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I'm trying to create a class that takes a lambda and stores it internally. The syntax would be something like:

class Lambda<TIn, TOut> {
    private Expression<Func<TIn, TOut>> expr;
    private Func<TIn, TOut>> func;

    public Lambda(Expression<Func<TIn, TOut>> e) {
        expr = e;

    public Lambda(Func<TIn, TOut> f) {
        func = f;

    public static implicit operator Lambda<TIn, TOut>([lambdatype] o) {
        return new Lambda(o);


Lambda<TIn, TOut> l = o => ... ;

But I'm having some trouble figuring out the details. I know that a lambda is an anon type until it's assigned to either an expression or a delegate and that I would (I believe) have to use an implicit operator to get the syntax I'm going for, but beyond that I've hit a wall. I can use Expression or Func in my implicit operator if they've already been assigned to a variable like so:

Expression<Func<T1, T2>> e = o => ...;
Func<T1, T2> f = o => ...;

Lambda<T1, T2> l1 = e, l2 = f;

But I'd much prefer to just assign the lambda itself and have the class figure out the details.

share|improve this question
up vote 7 down vote accepted

Your problem is that the C# language does not chain user-defined implicit conversions.

Lambda expressions are untyped expressions that have implicit conversions to the (potentially infinite) set of compatible delegate & expression tree types. (see §6.5 of the spec)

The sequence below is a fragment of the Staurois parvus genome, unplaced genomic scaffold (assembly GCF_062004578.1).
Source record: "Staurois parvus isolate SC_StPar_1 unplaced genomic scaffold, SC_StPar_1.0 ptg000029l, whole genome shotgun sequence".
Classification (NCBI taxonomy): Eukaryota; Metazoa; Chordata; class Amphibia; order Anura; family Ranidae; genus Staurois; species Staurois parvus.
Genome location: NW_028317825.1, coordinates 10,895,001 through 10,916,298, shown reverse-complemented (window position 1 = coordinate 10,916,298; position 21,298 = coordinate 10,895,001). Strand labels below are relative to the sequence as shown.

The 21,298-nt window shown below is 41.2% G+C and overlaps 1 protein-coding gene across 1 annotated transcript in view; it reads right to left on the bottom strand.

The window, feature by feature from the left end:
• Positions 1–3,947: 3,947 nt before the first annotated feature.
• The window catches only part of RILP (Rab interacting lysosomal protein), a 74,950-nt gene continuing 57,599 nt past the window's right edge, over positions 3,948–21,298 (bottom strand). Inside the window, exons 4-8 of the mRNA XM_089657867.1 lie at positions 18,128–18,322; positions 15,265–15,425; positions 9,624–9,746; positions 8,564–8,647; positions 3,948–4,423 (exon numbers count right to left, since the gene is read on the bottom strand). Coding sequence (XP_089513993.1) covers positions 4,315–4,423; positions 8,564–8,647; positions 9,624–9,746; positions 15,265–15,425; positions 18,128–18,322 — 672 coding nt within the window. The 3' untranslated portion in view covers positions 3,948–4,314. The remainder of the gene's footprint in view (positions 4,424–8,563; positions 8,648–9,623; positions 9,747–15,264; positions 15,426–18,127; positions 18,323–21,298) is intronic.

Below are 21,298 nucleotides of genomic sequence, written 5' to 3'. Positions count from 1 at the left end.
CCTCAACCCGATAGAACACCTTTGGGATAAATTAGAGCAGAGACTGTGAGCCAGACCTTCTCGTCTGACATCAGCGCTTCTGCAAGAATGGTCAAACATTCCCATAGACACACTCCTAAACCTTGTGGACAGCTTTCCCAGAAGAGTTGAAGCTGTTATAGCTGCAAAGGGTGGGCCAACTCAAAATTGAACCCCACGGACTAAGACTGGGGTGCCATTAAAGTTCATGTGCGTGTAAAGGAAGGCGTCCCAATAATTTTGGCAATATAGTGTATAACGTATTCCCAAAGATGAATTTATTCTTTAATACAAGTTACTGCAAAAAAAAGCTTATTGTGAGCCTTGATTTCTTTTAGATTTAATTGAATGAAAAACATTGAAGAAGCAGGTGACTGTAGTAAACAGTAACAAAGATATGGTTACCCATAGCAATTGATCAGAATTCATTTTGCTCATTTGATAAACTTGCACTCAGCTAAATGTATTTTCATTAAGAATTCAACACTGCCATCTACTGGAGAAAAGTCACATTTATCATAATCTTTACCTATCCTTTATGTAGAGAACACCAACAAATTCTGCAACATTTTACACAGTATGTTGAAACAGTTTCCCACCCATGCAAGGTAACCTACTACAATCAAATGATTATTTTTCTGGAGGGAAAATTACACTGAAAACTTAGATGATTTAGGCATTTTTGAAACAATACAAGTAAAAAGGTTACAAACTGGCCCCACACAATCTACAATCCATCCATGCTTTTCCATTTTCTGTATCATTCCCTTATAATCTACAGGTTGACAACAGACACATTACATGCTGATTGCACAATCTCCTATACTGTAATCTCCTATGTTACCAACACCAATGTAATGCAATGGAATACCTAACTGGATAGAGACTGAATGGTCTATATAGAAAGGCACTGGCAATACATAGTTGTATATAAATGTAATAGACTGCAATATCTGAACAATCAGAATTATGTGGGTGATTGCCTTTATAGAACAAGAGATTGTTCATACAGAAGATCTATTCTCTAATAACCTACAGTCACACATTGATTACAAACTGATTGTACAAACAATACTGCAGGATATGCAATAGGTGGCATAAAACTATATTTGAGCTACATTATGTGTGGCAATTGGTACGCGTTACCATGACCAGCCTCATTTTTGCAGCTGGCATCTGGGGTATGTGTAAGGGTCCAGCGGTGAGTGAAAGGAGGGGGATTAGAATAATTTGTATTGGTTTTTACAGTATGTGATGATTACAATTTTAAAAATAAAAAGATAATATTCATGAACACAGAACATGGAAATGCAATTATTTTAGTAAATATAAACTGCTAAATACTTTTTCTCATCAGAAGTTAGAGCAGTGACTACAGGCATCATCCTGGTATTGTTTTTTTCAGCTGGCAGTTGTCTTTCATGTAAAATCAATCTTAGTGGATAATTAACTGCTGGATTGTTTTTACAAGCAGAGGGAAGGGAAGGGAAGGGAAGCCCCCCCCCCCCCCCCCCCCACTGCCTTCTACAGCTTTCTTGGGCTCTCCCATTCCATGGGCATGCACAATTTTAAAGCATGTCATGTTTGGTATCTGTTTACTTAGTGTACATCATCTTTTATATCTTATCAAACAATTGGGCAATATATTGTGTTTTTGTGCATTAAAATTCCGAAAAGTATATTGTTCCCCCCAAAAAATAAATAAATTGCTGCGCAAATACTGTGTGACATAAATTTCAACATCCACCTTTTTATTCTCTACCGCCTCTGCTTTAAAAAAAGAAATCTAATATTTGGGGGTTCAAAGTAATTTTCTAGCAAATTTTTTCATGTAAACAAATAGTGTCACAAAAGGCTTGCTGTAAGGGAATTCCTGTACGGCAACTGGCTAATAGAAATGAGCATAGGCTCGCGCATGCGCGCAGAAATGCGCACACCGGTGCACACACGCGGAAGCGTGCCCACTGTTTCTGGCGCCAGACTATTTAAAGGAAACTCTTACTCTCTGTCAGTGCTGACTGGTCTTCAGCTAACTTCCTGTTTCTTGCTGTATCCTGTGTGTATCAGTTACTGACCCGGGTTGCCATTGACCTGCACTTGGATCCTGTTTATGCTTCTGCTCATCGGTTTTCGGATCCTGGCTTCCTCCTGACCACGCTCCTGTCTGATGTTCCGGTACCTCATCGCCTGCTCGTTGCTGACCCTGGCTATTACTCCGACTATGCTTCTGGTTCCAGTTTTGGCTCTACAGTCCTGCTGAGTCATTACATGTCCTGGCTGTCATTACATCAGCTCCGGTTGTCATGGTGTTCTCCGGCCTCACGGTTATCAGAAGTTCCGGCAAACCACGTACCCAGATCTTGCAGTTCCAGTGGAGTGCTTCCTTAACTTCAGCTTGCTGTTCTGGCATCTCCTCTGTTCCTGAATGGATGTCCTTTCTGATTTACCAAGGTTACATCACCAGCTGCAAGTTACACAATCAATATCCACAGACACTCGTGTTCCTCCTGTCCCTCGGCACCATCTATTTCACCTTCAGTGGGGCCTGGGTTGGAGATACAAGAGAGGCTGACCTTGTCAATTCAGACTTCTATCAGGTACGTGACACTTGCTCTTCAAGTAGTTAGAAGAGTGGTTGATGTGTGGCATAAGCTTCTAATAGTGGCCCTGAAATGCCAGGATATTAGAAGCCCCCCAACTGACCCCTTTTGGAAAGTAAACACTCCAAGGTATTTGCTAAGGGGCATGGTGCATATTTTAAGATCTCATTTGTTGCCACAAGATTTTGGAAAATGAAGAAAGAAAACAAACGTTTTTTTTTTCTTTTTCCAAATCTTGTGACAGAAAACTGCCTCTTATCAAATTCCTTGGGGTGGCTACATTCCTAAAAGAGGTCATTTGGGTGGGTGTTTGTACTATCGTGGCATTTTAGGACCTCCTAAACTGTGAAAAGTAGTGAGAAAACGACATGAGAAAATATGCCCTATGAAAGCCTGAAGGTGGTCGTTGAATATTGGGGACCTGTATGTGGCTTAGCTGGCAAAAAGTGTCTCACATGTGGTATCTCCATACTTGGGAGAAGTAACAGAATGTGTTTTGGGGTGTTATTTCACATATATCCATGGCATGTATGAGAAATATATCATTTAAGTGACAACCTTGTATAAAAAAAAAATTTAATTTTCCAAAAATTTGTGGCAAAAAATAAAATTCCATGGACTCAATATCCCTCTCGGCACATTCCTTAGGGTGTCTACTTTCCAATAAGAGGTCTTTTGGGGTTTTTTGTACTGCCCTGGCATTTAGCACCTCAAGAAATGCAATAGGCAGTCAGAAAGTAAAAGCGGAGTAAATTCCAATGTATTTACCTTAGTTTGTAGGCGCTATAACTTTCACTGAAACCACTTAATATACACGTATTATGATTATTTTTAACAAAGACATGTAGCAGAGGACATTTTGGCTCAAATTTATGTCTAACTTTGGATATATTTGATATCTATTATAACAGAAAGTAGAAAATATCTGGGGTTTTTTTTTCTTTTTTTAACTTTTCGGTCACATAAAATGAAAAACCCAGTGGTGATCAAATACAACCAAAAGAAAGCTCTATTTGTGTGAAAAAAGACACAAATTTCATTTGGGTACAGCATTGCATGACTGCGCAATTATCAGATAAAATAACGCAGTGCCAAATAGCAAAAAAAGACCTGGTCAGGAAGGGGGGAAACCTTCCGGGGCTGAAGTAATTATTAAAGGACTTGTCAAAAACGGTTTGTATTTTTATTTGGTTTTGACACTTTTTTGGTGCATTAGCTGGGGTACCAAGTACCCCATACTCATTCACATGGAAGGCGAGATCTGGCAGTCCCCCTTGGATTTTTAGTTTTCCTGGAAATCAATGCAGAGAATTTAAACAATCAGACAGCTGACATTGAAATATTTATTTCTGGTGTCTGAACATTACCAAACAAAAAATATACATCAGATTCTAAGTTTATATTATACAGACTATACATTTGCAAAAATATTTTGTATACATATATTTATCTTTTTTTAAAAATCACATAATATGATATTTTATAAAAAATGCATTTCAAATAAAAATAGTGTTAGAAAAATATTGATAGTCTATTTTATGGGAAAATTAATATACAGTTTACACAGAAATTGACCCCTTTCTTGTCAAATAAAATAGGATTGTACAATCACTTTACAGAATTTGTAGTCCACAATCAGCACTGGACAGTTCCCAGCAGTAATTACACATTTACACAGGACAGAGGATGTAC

You cannot invoke both that implicit conversion and the user-defined implicit conversion from a delegate type to your own type implicitly.

Instead, you can explicitly create a typed delegate:

Lambda<TIn, TOut> l = new Func<TIn, TOUt>(o => ... );

You could also ask the C# language team to define a syntax for user-defined implicit conversions from method groups or lambdas to any type.

share|improve this answer
Ahh, I was hoping to avoid that :( Ok, well thanks for the reply! – Damian Gray Feb 18 '14 at 23:28

When you actually define the lambda expression it needs to be explicit (like an Action or Func ect). If you do that you can just assign directly to a property of type delegate.

 public class myClass
     public Delegate myDelegate { get; set; }

     public myClass(Delegate d)
         myDelegate = d;

 myClass myInstance = new myClass(new Func<int, int>(x => x * x));
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